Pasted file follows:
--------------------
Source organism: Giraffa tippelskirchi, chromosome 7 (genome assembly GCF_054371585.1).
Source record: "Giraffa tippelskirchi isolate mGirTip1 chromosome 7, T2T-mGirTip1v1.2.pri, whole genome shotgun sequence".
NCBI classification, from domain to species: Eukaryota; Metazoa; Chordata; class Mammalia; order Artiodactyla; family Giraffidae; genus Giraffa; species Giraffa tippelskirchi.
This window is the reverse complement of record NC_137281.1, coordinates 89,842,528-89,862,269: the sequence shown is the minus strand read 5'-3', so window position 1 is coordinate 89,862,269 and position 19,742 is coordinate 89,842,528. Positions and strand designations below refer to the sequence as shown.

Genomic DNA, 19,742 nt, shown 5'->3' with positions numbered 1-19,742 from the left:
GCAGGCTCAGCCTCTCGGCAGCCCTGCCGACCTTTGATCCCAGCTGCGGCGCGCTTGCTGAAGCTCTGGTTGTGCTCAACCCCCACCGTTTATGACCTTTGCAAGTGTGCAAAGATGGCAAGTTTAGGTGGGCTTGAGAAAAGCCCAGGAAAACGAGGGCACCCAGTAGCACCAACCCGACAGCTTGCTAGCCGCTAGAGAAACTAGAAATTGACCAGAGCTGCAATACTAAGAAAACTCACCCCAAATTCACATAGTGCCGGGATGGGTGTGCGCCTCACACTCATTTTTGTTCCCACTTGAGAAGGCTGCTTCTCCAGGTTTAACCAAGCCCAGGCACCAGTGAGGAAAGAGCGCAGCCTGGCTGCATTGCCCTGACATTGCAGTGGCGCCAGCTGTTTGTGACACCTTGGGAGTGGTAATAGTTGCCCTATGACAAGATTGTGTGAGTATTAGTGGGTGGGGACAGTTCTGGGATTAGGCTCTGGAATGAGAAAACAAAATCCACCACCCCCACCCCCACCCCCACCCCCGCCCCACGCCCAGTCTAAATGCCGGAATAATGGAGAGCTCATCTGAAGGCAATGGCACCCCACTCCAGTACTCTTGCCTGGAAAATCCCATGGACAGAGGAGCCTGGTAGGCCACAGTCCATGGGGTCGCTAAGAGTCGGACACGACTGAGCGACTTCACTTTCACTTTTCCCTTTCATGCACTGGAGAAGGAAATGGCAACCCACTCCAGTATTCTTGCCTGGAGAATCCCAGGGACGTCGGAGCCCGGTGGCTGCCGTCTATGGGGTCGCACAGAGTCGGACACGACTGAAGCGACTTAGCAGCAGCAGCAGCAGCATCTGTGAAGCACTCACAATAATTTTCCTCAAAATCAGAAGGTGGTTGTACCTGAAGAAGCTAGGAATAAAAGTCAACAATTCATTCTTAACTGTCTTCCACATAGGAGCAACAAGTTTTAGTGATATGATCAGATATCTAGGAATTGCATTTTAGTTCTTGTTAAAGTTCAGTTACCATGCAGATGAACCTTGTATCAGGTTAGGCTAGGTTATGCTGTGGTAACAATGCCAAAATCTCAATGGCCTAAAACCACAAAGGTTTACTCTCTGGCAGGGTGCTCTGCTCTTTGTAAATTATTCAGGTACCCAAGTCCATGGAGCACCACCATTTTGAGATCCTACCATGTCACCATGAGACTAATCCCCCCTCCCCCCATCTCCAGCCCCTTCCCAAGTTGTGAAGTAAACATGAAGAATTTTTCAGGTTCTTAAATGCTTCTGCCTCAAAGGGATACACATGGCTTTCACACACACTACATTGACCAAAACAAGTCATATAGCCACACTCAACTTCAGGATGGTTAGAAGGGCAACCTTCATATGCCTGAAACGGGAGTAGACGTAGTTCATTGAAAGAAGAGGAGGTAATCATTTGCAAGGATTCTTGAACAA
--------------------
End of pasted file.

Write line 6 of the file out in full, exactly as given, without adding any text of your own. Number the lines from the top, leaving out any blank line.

GCAGGCTCAGCCTCTCGGCAGCCCTGCCGACCTTTGATCCCAGCTGCGGCGCGCTTGCTGAAGCTCTGGTTGTGCTCAACCCCCACCGTTTATGACCTTTGCAAGTGTGCAAAGATGGCAAGTTTAGGTGGGCTTGAGAAAAGCCCAGGAAAACGAGGGCACCCAGTAGCACCAACCCGACAGCTTGCTAGCCGCTAGAGAAACTAGAAATTGACCAGAGCTGCAATACTAAGAAAACTCACCCCAAATTCACATAGTGCCGGGATGGGTGTGCGCCTCACACTCATTTTTGTTCCCACTTGAGAAGGCTGCTTCTCCAGGTTTAACCAAGCCCAGGCACCAGTGAGGAAAGAGCGCAGCCTGGCTGCATTGCCCTGACATTGCAGTGGCGCCAGCTGTTTGTGACACCTTGGGAGTGGTAATAGTTGCCCTATGACAAGATTGTGTGAGTATTAGTGGGTGGGGACAGTTCTGGGATTAGGCTCTGGAATGAGAAAACAAAATCCACCACCCCCACCCCCACCCCCACCCCCGCCCCACGCCCAGTCTAAATGCCGGAATAATGGAGAGCTCATCTGAAGGCAATGGCACCCCACTCCAGTACTCTTGCCTGGAAAATCCCATGGACAGAGGAGCCTGGTAGGCCACAGTCCATGGGGTCGCTAAGAGTCGGACACGACTGAGCGACTTCACTTTCACTTTTCCCTTTCATGCACTGGAGAAGGAAATGGCAACCCACTCCAGTATTCTTGCCTGGAGAATCCCAGGGACGTCGGAGCCCGGTGGCTGCCGTCTATGGGGTCGCACAGAGTCGGACACGACTGAAGCGACTTAGCAGCAGCAGCAGCAGCATCTGTGAAGCACTCACAATAATTTTCCTCAAAATCAGAAGGTGGTTGTACCTGAAGAAGCTAGGAATAAAAGTCAACAATTCATTCTTAACTGTCTTCCACATAGGAGCAACAAGTTTTAGTGATATGATCAGATATCTAGGAATTGCATTTTAGTTCTTGTTAAAGTTCAGTTACCATGCAGATGAACCTTGTATCAGGTTAGGCTAGGTTATGCTGTGGTAACAATGCCAAAATCTCAATGGCCTAAAACCACAAAGGTTTACTCTCTGGCAGGGTGCTCTGCTCTTTGTAAATTATTCAGGTACCCAAGTCCATGGAGCACCACCATTTTGAGATCCTACCATGTCACCATGAGACTAATCCCCCCTCCCCCCATCTCCAGCCCCTTCCCAAGTTGTGAAGTAAACATGAAGAATTTTTCAGGTTCTTAAATGCTTCTGCCTCAAAGGGATACACATGGCTTTCACACACACTACATTGACCAAAACAAGTCATATAGCCACACTCAACTTCAGGATGGTTAGAAGGGCAACCTTCATATGCCTGAAACGGGAGTAGACGTAGTTCATTGAAAGAAGAGGAGGTAATCATTTGCAAGGATTCTTGAACAA